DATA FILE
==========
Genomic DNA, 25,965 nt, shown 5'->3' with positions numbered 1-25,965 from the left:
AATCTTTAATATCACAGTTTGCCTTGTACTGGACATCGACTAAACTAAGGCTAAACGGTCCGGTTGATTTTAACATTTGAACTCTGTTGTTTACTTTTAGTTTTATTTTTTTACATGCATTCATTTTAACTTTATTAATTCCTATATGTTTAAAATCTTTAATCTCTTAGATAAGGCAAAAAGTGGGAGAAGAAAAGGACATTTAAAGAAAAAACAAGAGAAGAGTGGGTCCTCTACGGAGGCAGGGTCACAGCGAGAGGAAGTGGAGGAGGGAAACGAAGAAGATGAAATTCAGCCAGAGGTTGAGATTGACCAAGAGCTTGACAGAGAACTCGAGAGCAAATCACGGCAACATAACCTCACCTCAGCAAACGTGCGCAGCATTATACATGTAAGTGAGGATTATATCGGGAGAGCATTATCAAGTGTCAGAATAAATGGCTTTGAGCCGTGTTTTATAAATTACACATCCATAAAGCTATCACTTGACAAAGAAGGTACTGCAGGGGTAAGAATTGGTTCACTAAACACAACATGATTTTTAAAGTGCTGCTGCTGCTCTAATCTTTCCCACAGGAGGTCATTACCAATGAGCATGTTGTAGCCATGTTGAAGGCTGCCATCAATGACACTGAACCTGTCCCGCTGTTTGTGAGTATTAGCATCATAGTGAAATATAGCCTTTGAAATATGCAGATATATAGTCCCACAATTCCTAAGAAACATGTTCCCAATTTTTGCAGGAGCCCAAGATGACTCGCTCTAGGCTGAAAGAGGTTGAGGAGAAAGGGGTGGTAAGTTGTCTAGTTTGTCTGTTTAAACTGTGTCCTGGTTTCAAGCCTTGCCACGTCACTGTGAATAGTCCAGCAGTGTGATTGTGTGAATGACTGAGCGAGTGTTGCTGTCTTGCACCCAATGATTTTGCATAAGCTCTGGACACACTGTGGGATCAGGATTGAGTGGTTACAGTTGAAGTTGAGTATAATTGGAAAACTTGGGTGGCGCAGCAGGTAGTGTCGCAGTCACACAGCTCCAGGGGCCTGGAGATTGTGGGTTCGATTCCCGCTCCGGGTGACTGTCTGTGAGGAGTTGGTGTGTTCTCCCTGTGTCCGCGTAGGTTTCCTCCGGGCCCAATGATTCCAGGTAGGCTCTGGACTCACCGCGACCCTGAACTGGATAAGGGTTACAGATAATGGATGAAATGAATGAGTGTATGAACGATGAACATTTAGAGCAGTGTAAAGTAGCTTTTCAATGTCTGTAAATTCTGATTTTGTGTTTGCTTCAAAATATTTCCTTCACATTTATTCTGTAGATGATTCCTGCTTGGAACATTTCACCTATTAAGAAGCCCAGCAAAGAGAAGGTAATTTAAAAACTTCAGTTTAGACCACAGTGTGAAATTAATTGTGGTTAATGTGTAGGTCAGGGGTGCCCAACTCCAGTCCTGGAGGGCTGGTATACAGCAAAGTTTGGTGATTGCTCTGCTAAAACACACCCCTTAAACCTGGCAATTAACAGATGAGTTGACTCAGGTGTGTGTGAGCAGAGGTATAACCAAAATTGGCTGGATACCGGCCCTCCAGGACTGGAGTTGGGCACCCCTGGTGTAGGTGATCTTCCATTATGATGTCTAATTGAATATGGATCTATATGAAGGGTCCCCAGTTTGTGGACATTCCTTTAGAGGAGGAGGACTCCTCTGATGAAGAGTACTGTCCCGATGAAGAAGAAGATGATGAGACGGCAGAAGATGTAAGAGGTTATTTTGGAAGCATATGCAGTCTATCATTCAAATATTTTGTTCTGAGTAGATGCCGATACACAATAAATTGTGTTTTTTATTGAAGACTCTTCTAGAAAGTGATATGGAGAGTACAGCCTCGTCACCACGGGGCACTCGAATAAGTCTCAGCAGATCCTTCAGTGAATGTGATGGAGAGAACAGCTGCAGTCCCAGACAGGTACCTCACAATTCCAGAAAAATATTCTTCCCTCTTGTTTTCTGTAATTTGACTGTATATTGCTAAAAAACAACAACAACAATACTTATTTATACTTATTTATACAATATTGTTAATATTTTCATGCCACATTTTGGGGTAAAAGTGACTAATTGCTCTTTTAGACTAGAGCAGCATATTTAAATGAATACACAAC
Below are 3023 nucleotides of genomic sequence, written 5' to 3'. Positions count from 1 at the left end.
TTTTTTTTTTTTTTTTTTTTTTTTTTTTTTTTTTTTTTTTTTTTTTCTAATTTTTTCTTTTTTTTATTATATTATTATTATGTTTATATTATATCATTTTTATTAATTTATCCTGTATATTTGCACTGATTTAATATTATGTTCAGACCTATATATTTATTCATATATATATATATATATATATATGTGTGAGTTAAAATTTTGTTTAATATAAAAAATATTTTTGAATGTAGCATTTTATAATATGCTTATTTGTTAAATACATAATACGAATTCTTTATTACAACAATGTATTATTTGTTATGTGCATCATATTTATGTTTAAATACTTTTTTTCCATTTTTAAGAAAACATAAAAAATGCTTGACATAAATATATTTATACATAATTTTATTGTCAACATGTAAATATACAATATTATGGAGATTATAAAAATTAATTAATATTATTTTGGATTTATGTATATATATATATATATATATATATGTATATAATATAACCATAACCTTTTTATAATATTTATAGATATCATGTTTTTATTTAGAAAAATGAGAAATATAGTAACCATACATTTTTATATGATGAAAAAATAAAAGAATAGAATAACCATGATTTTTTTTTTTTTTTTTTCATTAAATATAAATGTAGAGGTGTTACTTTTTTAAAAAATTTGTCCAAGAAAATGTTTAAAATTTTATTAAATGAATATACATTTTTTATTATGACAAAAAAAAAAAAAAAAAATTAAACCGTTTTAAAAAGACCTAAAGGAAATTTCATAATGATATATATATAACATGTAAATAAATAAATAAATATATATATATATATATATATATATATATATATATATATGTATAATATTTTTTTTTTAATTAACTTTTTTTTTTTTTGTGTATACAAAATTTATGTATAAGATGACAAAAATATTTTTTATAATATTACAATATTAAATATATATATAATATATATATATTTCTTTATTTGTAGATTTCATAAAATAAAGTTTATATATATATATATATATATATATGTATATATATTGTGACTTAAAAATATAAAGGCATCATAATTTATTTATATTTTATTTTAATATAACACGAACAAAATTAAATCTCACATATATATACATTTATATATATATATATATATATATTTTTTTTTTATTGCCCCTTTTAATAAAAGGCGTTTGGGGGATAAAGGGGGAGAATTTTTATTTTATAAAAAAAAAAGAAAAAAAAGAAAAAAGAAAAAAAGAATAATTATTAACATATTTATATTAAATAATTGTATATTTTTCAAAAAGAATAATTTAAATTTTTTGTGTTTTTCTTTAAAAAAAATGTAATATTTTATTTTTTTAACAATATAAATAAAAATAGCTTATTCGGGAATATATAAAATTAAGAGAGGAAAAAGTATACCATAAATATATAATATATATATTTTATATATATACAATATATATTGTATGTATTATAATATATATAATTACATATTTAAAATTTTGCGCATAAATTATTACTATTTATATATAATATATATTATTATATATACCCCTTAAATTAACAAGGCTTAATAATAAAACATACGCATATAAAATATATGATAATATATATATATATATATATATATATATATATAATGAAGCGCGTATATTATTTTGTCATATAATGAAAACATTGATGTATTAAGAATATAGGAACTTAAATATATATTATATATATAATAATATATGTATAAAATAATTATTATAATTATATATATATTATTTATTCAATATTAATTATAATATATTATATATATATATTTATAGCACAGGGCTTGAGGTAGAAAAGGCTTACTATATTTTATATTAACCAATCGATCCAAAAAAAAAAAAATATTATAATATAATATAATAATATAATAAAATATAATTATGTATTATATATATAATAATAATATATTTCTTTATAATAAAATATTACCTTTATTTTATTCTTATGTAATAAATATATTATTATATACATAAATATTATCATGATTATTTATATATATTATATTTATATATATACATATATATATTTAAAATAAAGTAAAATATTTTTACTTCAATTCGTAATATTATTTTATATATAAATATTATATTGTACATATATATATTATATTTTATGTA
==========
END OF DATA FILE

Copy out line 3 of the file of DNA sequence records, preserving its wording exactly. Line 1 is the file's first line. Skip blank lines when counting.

Below are 3023 nucleotides of genomic sequence, written 5' to 3'. Positions count from 1 at the left end.